Whisky by Flavour - Fruit - Citrus
Citrus fruits grow on flowering genus trees in warm climates such as South East Asia, key examples such as lemon, lime, orange, and grapefruit can also be found as flavours in Whisky.
The production influence for fruit aromas and notes comes from the creation of esters in the fermentation stage of production. The longer the fermentation the more esters are created which give fruity flavours to the new make spirit, the longest fermentations create an abundance of esters which give citrus and tropical fruit flavours to the new make spirit. In order to allow these citrus fruit flavours to remain through distillation a tall still with a Lyne arm above a 90-degree angle will create a lighter spirit which has gone through higher reflux and this will protect the citrus flavours the esters create with a higher likelihood of the flavour being present in the whisky after maturation.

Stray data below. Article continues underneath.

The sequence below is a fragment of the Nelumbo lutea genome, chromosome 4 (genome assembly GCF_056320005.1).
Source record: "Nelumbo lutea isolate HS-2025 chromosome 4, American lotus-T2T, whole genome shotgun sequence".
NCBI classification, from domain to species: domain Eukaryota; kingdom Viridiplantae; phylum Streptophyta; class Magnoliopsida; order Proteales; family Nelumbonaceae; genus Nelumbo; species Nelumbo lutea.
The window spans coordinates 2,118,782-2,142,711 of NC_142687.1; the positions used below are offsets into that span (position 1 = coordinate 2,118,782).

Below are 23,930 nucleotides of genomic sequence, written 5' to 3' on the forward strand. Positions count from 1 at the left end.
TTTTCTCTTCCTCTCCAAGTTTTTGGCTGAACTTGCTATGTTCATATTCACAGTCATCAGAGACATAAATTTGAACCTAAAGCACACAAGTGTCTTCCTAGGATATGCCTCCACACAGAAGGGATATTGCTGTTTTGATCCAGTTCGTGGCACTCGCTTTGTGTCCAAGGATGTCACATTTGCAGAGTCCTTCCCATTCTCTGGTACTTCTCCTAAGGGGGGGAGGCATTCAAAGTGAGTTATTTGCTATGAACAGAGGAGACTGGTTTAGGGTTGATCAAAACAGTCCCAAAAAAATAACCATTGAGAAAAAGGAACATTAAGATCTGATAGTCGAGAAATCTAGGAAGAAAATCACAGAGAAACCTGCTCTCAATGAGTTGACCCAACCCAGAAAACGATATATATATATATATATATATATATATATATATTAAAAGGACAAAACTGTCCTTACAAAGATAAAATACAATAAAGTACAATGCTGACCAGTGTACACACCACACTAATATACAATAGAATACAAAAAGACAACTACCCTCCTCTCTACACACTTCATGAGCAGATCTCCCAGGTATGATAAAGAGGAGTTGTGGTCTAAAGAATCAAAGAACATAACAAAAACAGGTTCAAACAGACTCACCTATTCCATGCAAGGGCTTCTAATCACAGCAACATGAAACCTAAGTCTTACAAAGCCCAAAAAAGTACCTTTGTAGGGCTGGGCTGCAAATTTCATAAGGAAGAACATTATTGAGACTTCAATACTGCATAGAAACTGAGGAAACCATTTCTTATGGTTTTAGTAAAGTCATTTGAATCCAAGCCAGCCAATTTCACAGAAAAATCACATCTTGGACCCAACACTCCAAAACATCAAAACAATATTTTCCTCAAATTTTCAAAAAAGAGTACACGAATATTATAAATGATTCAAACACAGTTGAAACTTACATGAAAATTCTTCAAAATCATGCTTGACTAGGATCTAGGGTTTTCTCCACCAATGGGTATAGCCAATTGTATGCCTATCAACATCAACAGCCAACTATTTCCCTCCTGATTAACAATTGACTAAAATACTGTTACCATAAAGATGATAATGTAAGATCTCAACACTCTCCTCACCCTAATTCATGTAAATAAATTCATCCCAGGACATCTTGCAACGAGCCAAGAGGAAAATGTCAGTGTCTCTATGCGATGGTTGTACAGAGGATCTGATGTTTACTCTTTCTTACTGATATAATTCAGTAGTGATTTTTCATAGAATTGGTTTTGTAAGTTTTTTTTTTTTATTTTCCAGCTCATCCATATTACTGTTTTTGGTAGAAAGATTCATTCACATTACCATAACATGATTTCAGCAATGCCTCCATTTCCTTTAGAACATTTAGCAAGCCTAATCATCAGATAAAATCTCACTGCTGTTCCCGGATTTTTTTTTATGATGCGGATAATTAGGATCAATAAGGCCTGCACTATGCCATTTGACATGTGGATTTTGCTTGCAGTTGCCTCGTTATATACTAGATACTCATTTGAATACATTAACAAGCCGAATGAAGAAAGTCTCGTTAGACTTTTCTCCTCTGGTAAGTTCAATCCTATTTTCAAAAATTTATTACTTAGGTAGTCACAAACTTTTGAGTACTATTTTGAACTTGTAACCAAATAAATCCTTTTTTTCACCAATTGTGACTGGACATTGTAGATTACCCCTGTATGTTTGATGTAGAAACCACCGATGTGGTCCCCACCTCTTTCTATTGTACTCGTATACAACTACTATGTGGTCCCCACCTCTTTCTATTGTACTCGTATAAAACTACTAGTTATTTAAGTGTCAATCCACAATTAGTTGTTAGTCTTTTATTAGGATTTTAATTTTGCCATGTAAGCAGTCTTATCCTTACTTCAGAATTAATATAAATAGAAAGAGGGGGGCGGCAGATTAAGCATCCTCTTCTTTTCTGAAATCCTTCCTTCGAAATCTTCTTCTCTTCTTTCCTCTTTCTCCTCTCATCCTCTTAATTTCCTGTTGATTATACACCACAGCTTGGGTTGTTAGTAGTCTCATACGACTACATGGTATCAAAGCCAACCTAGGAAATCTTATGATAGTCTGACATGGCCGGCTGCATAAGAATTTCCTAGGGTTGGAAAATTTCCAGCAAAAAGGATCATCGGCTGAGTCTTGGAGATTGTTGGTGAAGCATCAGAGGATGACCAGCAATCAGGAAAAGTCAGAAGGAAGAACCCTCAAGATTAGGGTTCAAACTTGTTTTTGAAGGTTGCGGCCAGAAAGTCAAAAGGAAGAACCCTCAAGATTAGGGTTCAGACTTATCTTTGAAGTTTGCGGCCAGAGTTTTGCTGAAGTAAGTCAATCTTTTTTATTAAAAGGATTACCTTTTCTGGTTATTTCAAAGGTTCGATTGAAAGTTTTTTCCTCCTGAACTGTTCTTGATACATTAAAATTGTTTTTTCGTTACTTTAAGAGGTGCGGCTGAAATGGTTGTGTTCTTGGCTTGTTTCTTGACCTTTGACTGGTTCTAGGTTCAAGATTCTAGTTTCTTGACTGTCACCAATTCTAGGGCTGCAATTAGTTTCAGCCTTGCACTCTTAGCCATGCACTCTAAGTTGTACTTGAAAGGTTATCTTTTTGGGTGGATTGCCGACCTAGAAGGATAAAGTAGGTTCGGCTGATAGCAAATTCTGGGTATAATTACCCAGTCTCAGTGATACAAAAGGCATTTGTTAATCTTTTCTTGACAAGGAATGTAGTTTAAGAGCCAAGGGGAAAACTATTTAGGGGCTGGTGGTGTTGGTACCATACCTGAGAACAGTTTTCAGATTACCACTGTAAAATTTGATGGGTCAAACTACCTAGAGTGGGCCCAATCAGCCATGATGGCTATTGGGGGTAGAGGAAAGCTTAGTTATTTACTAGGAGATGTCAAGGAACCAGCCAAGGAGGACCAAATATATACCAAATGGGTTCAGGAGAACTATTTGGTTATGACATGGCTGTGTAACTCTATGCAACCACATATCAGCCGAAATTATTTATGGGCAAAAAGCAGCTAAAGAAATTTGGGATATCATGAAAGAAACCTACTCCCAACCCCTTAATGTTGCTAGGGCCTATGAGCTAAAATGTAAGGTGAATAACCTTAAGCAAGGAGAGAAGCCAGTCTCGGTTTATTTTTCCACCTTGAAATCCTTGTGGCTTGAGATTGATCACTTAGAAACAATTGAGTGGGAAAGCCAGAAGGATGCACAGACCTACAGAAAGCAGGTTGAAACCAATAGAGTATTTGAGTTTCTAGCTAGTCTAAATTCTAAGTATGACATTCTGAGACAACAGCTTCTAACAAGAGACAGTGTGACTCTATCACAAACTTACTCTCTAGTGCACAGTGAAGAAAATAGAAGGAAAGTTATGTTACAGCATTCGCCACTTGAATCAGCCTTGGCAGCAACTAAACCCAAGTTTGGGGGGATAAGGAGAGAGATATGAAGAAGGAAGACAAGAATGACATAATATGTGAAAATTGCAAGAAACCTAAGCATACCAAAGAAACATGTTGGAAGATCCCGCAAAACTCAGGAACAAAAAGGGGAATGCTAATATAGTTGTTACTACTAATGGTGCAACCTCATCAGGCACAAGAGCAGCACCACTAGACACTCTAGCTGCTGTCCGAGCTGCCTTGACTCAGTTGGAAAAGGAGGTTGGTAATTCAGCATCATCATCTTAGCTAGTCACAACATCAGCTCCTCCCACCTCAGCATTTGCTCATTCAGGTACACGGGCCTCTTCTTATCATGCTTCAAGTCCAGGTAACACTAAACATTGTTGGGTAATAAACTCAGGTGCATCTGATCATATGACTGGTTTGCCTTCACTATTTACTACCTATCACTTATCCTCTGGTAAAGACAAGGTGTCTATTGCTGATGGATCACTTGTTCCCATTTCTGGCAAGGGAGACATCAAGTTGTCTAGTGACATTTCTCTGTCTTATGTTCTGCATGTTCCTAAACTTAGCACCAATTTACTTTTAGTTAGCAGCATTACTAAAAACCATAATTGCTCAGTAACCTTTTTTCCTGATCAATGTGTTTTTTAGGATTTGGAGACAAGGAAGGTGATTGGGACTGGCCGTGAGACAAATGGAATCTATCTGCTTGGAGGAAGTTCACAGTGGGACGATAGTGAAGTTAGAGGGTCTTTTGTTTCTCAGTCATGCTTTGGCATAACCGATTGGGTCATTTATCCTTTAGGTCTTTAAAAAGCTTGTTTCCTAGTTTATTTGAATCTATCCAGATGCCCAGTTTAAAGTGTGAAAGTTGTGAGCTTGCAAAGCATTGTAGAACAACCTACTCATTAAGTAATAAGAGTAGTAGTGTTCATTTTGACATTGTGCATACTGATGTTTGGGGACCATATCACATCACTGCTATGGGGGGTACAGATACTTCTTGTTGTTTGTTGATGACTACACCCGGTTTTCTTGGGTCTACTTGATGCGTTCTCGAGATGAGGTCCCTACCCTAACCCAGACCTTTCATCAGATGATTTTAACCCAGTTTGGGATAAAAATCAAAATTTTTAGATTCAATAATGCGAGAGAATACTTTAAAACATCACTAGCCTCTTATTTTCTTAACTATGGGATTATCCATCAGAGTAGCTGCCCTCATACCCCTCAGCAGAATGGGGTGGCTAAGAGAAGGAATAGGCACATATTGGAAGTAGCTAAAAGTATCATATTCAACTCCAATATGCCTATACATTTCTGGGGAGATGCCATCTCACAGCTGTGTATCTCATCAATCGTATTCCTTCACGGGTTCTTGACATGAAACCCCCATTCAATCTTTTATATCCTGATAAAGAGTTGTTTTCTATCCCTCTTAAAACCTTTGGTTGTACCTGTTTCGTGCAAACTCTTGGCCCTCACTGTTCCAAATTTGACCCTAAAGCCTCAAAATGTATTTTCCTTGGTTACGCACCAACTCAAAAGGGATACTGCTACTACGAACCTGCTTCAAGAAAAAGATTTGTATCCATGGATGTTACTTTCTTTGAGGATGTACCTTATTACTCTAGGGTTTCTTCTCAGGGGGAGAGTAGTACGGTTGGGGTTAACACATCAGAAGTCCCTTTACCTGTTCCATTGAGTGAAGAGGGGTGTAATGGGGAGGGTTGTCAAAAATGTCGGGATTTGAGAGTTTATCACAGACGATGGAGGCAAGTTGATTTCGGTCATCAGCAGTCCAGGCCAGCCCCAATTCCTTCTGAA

The maturation influence for citrus fruit flavours can be challenging as a very reactive new or 1st fill cask could impart too much flavour from the oak or previous fill such as rich sherry notes. A less active cask such as an ex-bourbon cask with multiple uses would impart more mellow notes from the oak and allow the citrus flavours from the new make spirit to mature and develop. Alternatively, casks such as ex-white wine (especially ex Sauvignon Blanc) are not so commonly found in the whisky industry although some distilleries have utilised these casks can provide notes from citrus fruits such as lime and lemon.
Enjoyed this flavour? The following whiskies all share this flavour profile.....